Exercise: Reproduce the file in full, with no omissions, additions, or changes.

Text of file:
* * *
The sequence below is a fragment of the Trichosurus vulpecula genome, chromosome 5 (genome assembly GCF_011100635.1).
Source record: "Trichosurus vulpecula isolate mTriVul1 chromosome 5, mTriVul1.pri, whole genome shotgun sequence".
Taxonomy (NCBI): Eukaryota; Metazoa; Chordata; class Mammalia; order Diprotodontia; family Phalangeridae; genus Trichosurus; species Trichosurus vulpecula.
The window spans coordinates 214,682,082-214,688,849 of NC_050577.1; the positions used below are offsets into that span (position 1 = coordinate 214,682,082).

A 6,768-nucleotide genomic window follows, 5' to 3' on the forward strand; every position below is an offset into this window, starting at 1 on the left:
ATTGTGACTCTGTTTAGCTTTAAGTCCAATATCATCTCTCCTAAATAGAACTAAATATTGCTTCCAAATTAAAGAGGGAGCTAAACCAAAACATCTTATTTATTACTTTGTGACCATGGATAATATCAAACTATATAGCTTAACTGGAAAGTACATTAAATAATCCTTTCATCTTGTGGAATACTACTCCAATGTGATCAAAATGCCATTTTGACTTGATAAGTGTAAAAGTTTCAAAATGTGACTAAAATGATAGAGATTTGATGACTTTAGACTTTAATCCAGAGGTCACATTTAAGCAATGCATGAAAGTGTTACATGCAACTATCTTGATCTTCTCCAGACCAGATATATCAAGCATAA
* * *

The sequence below is a fragment of the Trichosurus vulpecula genome, chromosome 5 (genome assembly GCF_011100635.1).
Source record: "Trichosurus vulpecula isolate mTriVul1 chromosome 5, mTriVul1.pri, whole genome shotgun sequence".
Taxonomy (NCBI): Eukaryota; Metazoa; Chordata; class Mammalia; order Diprotodontia; family Phalangeridae; genus Trichosurus; species Trichosurus vulpecula.
The window spans coordinates 214,682,082-214,688,849 of NC_050577.1; the positions used below are offsets into that span (position 1 = coordinate 214,682,082).

A 6,768-nucleotide genomic window follows, 5' to 3' on the forward strand; every position below is an offset into this window, starting at 1 on the left:
ATTGTGACTCTGTTTAGCTTTAAGTCCAATATCATCTCTCCTAAATAGAACTAAATATTGCTTCCAAATTAAAGAGGGAGCTAAACCAAAACATCTTATTTATTACTTTGTGACCATGGATAATATCAAACTATATAGCTTAACTGGAAAGTACATTAAATAATCCTTTCATCTTGTGGAATACTACTCCAATGTGATCAAAATGCCATTTTGACTTGATAAGTGTAAAAGTTTCAAAATGTGACTAAAATGATAGAGATTTGATGACTTTAGACTTTAATCCAGAGGTCACATTTAAGCAATGCATGAAAGTGTTACATGCAACTATCTTGATCTTCTCCAGACCAGATATATCAAGCATAA